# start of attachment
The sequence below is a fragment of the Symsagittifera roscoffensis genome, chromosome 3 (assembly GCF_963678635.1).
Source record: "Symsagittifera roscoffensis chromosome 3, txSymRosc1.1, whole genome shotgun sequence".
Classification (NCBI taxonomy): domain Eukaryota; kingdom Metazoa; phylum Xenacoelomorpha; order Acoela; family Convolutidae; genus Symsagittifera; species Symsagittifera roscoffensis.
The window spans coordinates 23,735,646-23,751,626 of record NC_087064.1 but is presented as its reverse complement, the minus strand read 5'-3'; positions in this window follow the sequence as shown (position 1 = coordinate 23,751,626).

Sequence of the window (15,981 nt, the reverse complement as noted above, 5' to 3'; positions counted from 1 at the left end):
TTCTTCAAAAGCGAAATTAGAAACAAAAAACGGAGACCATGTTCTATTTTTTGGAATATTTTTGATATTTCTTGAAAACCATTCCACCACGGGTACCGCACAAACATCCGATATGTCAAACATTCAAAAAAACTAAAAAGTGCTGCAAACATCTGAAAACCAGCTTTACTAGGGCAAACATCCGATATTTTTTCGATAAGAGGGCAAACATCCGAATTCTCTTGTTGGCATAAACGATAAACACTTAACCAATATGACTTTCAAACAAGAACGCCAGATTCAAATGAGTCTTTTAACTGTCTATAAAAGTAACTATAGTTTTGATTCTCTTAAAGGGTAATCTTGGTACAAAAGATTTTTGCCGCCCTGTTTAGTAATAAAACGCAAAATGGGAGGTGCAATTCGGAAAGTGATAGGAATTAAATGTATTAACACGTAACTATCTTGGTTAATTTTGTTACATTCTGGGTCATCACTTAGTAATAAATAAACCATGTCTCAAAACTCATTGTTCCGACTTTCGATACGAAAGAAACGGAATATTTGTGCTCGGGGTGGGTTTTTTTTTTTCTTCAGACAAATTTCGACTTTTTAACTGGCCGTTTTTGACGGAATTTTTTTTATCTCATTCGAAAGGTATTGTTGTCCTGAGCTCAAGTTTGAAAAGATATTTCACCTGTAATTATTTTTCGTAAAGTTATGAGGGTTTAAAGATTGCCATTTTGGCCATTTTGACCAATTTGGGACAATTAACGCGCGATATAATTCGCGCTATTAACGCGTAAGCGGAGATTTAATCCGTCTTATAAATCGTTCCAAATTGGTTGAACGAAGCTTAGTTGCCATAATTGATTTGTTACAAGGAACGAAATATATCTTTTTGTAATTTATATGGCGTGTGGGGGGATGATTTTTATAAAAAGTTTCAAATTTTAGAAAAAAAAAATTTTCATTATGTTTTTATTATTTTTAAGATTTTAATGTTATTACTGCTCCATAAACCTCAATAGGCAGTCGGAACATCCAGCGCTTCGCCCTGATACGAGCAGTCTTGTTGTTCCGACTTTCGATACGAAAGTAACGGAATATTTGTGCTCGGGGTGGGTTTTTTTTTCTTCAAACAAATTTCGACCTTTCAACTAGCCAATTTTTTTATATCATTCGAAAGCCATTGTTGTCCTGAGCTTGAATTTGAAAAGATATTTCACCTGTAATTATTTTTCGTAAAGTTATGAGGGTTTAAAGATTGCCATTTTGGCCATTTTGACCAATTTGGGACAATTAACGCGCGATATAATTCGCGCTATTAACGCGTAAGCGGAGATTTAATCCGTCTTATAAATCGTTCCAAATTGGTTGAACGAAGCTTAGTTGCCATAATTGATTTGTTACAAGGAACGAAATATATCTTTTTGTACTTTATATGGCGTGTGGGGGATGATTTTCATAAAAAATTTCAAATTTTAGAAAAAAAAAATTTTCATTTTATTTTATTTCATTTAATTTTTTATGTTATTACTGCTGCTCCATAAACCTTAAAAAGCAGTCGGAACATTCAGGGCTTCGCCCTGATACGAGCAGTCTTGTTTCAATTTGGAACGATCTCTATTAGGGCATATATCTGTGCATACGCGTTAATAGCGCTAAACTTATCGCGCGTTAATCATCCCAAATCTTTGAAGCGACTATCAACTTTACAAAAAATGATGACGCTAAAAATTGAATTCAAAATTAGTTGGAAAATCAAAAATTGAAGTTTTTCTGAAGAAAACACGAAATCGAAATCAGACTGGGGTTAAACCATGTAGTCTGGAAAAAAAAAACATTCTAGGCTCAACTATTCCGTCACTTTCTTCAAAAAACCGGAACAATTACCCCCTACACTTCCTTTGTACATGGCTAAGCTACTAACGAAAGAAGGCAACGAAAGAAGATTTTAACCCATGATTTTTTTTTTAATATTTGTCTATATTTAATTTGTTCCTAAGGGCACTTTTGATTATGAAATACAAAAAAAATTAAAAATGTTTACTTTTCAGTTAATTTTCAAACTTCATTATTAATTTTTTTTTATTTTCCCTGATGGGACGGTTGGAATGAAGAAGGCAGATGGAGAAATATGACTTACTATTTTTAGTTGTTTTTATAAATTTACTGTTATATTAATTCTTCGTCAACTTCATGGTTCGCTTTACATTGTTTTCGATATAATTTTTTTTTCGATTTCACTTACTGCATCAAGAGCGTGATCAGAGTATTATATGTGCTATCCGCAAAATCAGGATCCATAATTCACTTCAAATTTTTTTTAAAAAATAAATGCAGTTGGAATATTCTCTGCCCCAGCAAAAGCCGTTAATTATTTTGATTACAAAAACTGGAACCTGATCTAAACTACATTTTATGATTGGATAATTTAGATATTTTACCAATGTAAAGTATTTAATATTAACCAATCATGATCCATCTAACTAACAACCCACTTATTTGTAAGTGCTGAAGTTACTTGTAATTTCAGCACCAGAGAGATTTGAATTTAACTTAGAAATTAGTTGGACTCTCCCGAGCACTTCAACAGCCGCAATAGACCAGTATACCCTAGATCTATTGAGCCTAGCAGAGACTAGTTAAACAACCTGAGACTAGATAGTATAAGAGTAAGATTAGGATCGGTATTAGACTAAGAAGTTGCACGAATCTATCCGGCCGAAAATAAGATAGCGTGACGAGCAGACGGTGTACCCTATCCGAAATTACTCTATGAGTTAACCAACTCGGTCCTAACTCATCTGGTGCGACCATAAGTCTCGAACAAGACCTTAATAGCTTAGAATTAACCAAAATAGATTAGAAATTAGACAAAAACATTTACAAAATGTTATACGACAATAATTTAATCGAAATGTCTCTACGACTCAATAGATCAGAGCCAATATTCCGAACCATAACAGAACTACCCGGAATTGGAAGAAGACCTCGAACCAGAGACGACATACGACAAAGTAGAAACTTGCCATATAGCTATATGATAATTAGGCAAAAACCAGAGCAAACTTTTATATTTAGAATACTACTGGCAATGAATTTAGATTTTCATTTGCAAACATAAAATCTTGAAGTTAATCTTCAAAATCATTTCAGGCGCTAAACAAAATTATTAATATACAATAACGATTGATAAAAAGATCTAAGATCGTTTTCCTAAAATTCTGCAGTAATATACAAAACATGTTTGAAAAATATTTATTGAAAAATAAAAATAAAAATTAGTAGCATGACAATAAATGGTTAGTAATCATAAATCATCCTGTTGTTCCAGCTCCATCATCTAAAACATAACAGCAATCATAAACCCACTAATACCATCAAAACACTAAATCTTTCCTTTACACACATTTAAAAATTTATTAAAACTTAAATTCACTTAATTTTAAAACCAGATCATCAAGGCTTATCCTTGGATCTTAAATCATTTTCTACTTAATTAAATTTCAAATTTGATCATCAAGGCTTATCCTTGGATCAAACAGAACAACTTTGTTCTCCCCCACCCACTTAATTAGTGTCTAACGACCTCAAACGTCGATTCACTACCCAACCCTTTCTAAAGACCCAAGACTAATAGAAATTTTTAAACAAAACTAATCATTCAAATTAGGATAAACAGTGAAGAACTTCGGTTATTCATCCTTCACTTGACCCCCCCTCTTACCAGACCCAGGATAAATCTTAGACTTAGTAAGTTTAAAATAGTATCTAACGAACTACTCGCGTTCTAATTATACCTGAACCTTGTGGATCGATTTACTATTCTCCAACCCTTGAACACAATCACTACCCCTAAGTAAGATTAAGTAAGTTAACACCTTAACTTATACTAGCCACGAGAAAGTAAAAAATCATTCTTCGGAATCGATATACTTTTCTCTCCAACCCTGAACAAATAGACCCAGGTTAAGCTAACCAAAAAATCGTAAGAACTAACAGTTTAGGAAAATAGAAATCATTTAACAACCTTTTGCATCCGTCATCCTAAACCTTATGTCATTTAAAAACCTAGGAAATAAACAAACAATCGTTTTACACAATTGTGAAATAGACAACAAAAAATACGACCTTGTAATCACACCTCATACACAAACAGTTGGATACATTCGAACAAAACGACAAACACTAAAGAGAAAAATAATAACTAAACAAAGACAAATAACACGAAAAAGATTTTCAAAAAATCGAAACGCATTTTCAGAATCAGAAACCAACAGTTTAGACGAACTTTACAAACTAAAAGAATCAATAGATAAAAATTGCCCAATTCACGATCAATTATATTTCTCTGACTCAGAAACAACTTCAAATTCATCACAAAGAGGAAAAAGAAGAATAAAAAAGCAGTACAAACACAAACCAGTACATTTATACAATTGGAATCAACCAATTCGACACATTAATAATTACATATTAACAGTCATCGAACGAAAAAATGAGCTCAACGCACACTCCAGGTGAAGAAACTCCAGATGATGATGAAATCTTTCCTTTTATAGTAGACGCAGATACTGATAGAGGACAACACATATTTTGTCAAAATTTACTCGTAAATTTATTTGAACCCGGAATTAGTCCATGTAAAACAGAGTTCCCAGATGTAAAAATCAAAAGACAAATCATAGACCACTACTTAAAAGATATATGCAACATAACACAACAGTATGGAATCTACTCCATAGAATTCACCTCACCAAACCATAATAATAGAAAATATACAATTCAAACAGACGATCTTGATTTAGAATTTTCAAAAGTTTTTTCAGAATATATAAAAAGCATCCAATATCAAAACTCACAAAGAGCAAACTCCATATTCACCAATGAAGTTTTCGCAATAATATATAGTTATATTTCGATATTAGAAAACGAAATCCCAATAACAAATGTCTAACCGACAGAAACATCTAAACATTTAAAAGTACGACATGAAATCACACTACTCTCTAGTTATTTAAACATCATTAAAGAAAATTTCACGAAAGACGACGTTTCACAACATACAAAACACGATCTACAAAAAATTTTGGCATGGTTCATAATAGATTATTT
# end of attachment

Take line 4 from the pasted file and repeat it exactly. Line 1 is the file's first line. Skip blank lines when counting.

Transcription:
The window spans coordinates 23,735,646-23,751,626 of record NC_087064.1 but is presented as its reverse complement, the minus strand read 5'-3'; positions in this window follow the sequence as shown (position 1 = coordinate 23,751,626).